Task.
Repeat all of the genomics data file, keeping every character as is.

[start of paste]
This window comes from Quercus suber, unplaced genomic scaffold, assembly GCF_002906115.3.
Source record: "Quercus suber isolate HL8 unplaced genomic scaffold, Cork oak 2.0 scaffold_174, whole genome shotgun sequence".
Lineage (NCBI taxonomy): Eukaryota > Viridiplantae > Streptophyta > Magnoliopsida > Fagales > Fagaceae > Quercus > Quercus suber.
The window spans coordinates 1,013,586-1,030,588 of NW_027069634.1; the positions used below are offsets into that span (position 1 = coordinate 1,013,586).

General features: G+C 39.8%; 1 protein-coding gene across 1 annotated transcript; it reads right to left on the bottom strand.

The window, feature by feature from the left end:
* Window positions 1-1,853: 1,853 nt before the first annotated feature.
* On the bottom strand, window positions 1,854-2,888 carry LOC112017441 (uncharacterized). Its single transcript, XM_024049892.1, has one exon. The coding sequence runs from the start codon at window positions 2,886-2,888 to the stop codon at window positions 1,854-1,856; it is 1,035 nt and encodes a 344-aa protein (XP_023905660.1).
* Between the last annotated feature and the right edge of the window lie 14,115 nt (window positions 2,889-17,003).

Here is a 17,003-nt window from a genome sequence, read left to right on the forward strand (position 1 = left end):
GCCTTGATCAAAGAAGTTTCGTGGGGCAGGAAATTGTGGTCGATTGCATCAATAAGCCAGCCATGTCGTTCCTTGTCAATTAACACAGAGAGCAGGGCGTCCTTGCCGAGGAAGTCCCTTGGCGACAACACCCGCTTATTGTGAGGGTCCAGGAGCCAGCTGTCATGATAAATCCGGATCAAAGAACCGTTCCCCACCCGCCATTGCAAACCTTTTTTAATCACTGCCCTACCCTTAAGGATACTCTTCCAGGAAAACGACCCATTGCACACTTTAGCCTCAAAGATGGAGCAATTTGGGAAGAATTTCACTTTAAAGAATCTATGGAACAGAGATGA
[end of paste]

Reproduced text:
This window comes from Quercus suber, unplaced genomic scaffold, assembly GCF_002906115.3.
Source record: "Quercus suber isolate HL8 unplaced genomic scaffold, Cork oak 2.0 scaffold_174, whole genome shotgun sequence".
Lineage (NCBI taxonomy): Eukaryota > Viridiplantae > Streptophyta > Magnoliopsida > Fagales > Fagaceae > Quercus > Quercus suber.
The window spans coordinates 1,013,586-1,030,588 of NW_027069634.1; the positions used below are offsets into that span (position 1 = coordinate 1,013,586).

General features: G+C 39.8%; 1 protein-coding gene across 1 annotated transcript; it reads right to left on the bottom strand.

The window, feature by feature from the left end:
* Window positions 1-1,853: 1,853 nt before the first annotated feature.
* On the bottom strand, window positions 1,854-2,888 carry LOC112017441 (uncharacterized). Its single transcript, XM_024049892.1, has one exon. The coding sequence runs from the start codon at window positions 2,886-2,888 to the stop codon at window positions 1,854-1,856; it is 1,035 nt and encodes a 344-aa protein (XP_023905660.1).
* Between the last annotated feature and the right edge of the window lie 14,115 nt (window positions 2,889-17,003).

Here is a 17,003-nt window from a genome sequence, read left to right on the forward strand (position 1 = left end):
GCCTTGATCAAAGAAGTTTCGTGGGGCAGGAAATTGTGGTCGATTGCATCAATAAGCCAGCCATGTCGTTCCTTGTCAATTAACACAGAGAGCAGGGCGTCCTTGCCGAGGAAGTCCCTTGGCGACAACACCCGCTTATTGTGAGGGTCCAGGAGCCAGCTGTCATGATAAATCCGGATCAAAGAACCGTTCCCCACCCGCCATTGCAAACCTTTTTTAATCACTGCCCTACCCTTAAGGATACTCTTCCAGGAAAACGACCCATTGCACACTTTAGCCTCAAAGATGGAGCAATTTGGGAAGAATTTCACTTTAAAGAATCTATGGAACAGAGATGA